The chemical secrets of memory

This is your brain on estrogen.

Elizabeth Svoboda ’03, a contributing editor at Popular Science, writes for Fast Company and Discover.

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Some labs are as white and sterile as hospital rooms, but Karyn Frick's looks more like the inside of FAO Schwarz. Everywhere you look, there are buckets crammed with plastic toys in rainbow colors, transforming the lab into one big amusement park for the dozens of female mice in residence. But Frick's not out just to keep her rodent charges occupied; she uses the toys to glean insight into how they learn and remember. She picks up two identical multicolored prisms and puts them in a large white box, a kind of murine playpen. "We put two of these objects in," she explains, "and let the mice explore for 30 seconds." Next comes the crucial step: injecting the mice with estrogen.

Scientists have long known that estrogen is responsible for female sex development in mammals. Frick, a Yale associate professor of psychology, is one of a growing number of researchers who have done experiments showing that the hormone also aids memory in females. (Estrogen is also important for males. Many of the effects of testosterone on memory in males are due to its conversion to estrogen.) If Frick can help to find out how and why estrogen has these effects, her work may lead to new drug therapies for people suffering from Alzheimer's and other memory disorders. "All of us are going to get old someday," she says. "The question is, Is there a type and duration of estrogen treatment that can enhance memory function or reduce its decline?"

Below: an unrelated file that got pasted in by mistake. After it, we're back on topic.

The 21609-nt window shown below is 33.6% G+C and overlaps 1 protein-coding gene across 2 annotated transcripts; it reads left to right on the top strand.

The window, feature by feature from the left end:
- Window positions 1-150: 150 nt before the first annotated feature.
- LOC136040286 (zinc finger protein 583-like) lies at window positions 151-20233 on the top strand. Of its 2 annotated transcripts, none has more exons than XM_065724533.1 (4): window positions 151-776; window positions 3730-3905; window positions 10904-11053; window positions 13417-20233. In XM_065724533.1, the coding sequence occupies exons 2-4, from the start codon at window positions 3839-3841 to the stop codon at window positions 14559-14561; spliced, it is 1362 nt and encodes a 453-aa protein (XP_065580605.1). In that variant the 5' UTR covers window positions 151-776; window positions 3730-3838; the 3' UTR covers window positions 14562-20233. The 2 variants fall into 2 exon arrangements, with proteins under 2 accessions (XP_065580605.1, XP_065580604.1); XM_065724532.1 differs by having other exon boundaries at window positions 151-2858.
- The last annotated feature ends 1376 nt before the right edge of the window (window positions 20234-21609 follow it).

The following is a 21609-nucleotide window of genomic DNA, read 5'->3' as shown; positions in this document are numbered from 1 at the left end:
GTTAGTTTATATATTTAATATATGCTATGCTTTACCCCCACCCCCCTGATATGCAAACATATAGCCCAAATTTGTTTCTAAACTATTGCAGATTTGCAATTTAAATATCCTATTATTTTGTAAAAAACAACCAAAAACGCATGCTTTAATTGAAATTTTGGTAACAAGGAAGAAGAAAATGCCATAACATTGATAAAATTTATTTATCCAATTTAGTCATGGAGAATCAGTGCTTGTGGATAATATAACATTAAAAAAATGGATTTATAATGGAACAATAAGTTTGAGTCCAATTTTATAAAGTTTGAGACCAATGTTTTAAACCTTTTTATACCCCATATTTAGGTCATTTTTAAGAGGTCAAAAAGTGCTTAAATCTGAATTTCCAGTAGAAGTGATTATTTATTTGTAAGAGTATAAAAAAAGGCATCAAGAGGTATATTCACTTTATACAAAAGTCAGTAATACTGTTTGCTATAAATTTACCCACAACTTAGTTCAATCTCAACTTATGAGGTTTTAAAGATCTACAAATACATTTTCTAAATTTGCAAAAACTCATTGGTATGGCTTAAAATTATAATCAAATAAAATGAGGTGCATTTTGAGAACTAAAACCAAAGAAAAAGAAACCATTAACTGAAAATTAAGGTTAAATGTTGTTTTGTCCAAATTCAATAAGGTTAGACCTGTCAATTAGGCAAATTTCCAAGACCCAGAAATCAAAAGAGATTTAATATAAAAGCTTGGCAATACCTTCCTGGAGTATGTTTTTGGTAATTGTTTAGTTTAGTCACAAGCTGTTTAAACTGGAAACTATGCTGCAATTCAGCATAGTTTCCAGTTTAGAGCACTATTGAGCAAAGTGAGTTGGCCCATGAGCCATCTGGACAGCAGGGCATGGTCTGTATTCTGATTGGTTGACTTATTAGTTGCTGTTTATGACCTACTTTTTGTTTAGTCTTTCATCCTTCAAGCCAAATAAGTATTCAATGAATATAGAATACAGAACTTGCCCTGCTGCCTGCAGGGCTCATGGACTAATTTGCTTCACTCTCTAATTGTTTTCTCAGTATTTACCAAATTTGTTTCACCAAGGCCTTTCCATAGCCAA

Drugs like these could be a particular boon for women who experience memory problems after menopause or later in life and find themselves forgetting not just their keys, but their grandchildren's names—or their children's. Memory loss increases precipitously with advancing age: only 4 percent of people aged 65 to 69 report moderate or severe memory problems, but 36 percent of people 85 and older do. Like nuclear fallout, the impact of memory loss on individuals and families is widespread and seemingly irreversible. Frick has made it her mission to give memory-loss sufferers some hope—to isolate the pathways that govern memory retrieval in order to fortify them against the assaults of age and disease.

To gauge estrogen's effect on her mouse subjects' memory retention, Frick rounded up mice that had looked at the prisms two days before and put them back in the playpen with one of the prisms and a novel toy—a water spigot. "The longer they explore the new object, the more we know they remember the old one," Frick says. "Since they already know about it, they're not that interested in it. But if they don't remember the old object, they'll explore both objects about equally." In a recent study published in the Journal of Neuroscience, Frick demonstrated that mice receiving estrogen injections remembered objects better than did the control group of mice, which had gotten a placebo injection.